CUOMO: His credit card didn't say money of the people, did it?

PANARIELLO: I didn't look. I gave him some privacy at the register.

PEREIRA: Can we talk about what he bought?

PANARIELLO: Absolutely.

BALDWIN: Because it was for the ladies in his life. He was very careful I understand not to buy pants because that's always difficult for the men buying pants for the ladies. We went with the sweaters, safe choice.

PANARIELLO: Absolutely. There are some actually types of customers that I think are really fun to help and that includes the President coming in to buy presents for his ladies. We are near the U.N. so we get a lot of international travelers, too, and they're always wanting to buy presents. So I always think that it's a lot of fun helping them buy presents for their daughters especially.

PEREIRA: That's got to be stressful because everybody looks to Michelle Obama, our first lady, as sort of a style icon. Did you kind of panic a little bit with that?

PANARIELLO: I was given the heads up that he probably was going to want to buy like sort of sweatshirts. It would be easy to buy the correct size. So he kind of started veering off from that. I was suddenly like panicked. Oh, my goodness, what am I going to show him?

CUOMO: Did you offer him up this sweater like the one you have on right now --


CUOMO: And then you have the President of the United States shoot you down.

PANARIELLO: I know. It wasn't a complete shoot down. You know, we were just narrowing it down. But I was a little surprised. He thought this sweater that I'm wearing might be a little too revealing for his daughters.

BALDWIN: Too revealing.


PEREIRA: -- the girls in like turtlenecks way up here.

PANARIELLO: I know. I thought it was actually really cute and sweet.

BALDWIN: What about when he checked out? I can't imagine the President rolls around with a bunch of cash and a ton of credit cards. Does he even know that there are machines that you sign in 2014?

PANARIELLO: He made a comment like that. He swore he was joking but he actually was so good and so convincing for a second I actually believed that he really did not know that he was supposed to sign the credit card receipt.

BALDWIN: Mr. President, this is where you sign.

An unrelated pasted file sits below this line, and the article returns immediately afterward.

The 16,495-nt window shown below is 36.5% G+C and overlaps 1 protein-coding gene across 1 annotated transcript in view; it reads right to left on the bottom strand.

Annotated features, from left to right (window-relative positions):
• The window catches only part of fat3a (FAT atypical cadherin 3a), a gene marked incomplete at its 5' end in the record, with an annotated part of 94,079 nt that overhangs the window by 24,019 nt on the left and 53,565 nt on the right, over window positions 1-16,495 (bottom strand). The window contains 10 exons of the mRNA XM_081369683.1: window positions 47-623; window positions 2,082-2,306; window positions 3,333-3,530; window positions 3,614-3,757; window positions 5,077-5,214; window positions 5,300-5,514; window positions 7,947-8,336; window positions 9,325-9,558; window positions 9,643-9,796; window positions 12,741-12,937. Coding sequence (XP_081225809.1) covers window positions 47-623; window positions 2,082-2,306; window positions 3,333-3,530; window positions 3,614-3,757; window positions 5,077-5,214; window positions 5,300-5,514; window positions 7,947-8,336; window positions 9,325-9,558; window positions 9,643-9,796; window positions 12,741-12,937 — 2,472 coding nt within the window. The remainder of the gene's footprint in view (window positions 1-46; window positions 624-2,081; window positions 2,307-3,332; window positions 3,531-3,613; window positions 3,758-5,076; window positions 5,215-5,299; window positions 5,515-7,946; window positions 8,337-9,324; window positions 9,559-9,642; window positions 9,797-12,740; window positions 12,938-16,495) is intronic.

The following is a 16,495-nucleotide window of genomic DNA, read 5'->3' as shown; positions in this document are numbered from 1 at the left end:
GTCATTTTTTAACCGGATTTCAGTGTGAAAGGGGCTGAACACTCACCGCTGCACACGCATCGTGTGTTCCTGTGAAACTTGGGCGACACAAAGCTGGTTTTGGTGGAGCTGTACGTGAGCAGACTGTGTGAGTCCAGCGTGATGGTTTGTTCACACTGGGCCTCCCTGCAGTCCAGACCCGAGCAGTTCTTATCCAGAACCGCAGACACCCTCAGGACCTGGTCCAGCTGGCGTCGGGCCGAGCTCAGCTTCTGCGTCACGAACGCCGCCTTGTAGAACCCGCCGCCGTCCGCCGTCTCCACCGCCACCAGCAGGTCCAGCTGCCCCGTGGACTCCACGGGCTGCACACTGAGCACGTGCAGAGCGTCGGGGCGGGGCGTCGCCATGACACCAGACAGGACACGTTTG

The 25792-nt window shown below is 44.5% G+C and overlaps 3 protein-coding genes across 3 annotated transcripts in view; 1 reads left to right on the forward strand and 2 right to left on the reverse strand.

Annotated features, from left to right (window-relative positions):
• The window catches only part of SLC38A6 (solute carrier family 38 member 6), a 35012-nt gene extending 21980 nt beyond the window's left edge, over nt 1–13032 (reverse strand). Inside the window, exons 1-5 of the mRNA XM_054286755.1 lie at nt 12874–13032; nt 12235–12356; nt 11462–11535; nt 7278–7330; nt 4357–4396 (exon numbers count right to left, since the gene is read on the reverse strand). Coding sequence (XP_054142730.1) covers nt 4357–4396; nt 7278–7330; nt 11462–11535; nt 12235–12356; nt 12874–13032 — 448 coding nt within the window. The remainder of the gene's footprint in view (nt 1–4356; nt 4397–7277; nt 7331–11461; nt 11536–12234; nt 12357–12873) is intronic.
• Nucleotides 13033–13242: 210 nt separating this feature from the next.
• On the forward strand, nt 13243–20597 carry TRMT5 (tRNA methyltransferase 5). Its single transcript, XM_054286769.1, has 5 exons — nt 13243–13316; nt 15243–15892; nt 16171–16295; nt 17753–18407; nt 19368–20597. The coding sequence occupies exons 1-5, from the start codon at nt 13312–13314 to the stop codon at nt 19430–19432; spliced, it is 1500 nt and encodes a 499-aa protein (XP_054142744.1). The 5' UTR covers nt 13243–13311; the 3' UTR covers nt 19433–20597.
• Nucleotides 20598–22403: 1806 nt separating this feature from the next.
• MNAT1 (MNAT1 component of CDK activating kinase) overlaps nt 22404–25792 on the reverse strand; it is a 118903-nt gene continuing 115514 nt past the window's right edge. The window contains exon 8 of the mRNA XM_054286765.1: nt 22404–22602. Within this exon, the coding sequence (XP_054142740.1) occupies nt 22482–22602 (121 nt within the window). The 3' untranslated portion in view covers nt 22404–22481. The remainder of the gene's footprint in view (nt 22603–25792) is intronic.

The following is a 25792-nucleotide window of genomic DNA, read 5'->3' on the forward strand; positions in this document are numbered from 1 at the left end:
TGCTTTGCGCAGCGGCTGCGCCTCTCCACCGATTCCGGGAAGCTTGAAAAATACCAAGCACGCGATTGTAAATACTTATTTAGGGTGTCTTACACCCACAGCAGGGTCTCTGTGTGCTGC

PANARIELLO: No, he came prepared. He said he normally doesn't carry his wallet but he made a special exception today.

PEREIRA: You're never for getting Tuesday at the Gap in New York.

PANARIELLO: Absolutely not. No way.

BALDWIN: Right place, right time.

PEREIRA: What an incredible experience. Did you get a photo with him at least?

PANARIELLO: OK. Well, I you know, obviously was not having my cell phone out.

PEREIRA: Right. It would have seemed awkward.

PANARIELLO: But, yes, when I loved it was when I got home, you know. I always think it's so cool that if you Google my name nothing came up but now that's totally different. There's so many pictures of me on the Internet. Most of them I really like. So I really feel special.

BALDWIN: Thanks for the good side.

PEREIRA: They picked the right gal to help the President.

BALDWIN: I love that.

CUOMO: You're getting attention for good reason. Enjoy it.

PANARIELLO: I cannot believe it. This is very exciting.

PEREIRA: Thanks, Susan.

BALDWIN: Congratulations. Thanks so much for coming in.

CUOMO: And I like the sweater. I think you were right.

BALDWIN: Very nice. Very nice.

PANARIELLO: Thank you. Right? I know what I'm doing.

PEREIRA: Yes, she does.

BALDWIN: All right. Coming up here on NEW DAY, another day, another snowstorm. And imagine that each flake falling gave you another chance to help a friend. Details in "The Good Stuff".


CUOMO: Oh no, no. There's been a lot of snow. I've got a shovel of it for "The Good Stuff" this morning -- right. At this point in the winter we're sick of the snow, let's just be honest -- right.

But not Mike Moore from Kansas City, Missouri and here's why. Every time it snows Mike gets a chance to do a little more good. It's not his job to blow the snow but Mike always helps his community dig out after a storm. And he does it for free.

But now he's doing it for more. Just before Christmas Mike's childhood friend Nick Cruz had a stroke. Surgery to repair a hole in his heart left the 29-year-old father of one struggling not only with his recovery but a heap of medical bills. So instead of plowing for free, Mike started to ask for donations. Word spread on social media. Now Mike clearing as many as 40 driveways a day all by himself all for his boy.


MIKE MOORE, RAISING MONEY FOR SICK FRIEND: If you're able to, it's an excellent opportunity. It's a wonderful family that would absolutely appreciate the help and generosity and it's just kind of helping somebody out in a time of need and paying it forward a little bit.


PEREIRA: What a good friend.

BALDWIN: The little things that are helpful.

CUOMO: 40 different driveways. He says he'll do as many as he can because he wants to help out his buddy.

BALDWIN: Yes. That's awesome.

CUOMO: That's why it's "The Good Stuff".

BALDWIN: Hey, will we be back tomorrow morning?

PEREIRA: Sure will.

BALDWIN: We'll be back tomorrow morning. Thank you so much for watching NEW DAY here.

Let's send it to the "NEWSROOM" with Carol Costello. Carol, good morning.

CAROL COSTELLO, CNN ANCHOR: Good morning. Have a great day.

BALDWIN: Thank you.

COSTELLO: "NEWSROOM" starts now.